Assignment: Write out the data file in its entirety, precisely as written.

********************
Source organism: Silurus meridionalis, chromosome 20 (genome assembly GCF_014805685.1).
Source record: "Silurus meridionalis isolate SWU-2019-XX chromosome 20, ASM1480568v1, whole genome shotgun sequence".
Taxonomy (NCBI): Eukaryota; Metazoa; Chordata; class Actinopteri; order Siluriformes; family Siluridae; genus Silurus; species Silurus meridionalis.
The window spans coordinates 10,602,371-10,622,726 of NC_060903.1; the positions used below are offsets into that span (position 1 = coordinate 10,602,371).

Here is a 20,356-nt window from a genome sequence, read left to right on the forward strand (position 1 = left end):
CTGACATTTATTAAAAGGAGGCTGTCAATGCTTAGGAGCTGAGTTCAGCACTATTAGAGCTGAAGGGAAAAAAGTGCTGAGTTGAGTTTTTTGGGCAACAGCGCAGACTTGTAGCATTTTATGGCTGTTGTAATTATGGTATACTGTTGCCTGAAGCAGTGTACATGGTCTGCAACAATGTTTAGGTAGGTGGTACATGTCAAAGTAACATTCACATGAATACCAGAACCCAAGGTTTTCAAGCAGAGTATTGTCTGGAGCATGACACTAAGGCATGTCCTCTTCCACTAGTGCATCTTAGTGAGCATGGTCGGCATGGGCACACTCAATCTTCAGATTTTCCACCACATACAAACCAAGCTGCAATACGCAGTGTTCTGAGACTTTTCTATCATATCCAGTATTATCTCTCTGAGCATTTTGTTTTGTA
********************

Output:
Source organism: Silurus meridionalis, chromosome 20 (genome assembly GCF_014805685.1).
Source record: "Silurus meridionalis isolate SWU-2019-XX chromosome 20, ASM1480568v1, whole genome shotgun sequence".
Taxonomy (NCBI): Eukaryota; Metazoa; Chordata; class Actinopteri; order Siluriformes; family Siluridae; genus Silurus; species Silurus meridionalis.
The window spans coordinates 10,602,371-10,622,726 of NC_060903.1; the positions used below are offsets into that span (position 1 = coordinate 10,602,371).

Here is a 20,356-nt window from a genome sequence, read left to right on the forward strand (position 1 = left end):
CTGACATTTATTAAAAGGAGGCTGTCAATGCTTAGGAGCTGAGTTCAGCACTATTAGAGCTGAAGGGAAAAAAGTGCTGAGTTGAGTTTTTTGGGCAACAGCGCAGACTTGTAGCATTTTATGGCTGTTGTAATTATGGTATACTGTTGCCTGAAGCAGTGTACATGGTCTGCAACAATGTTTAGGTAGGTGGTACATGTCAAAGTAACATTCACATGAATACCAGAACCCAAGGTTTTCAAGCAGAGTATTGTCTGGAGCATGACACTAAGGCATGTCCTCTTCCACTAGTGCATCTTAGTGAGCATGGTCGGCATGGGCACACTCAATCTTCAGATTTTCCACCACATACAAACCAAGCTGCAATACGCAGTGTTCTGAGACTTTTCTATCATATCCAGTATTATCTCTCTGAGCATTTTGTTTTGTA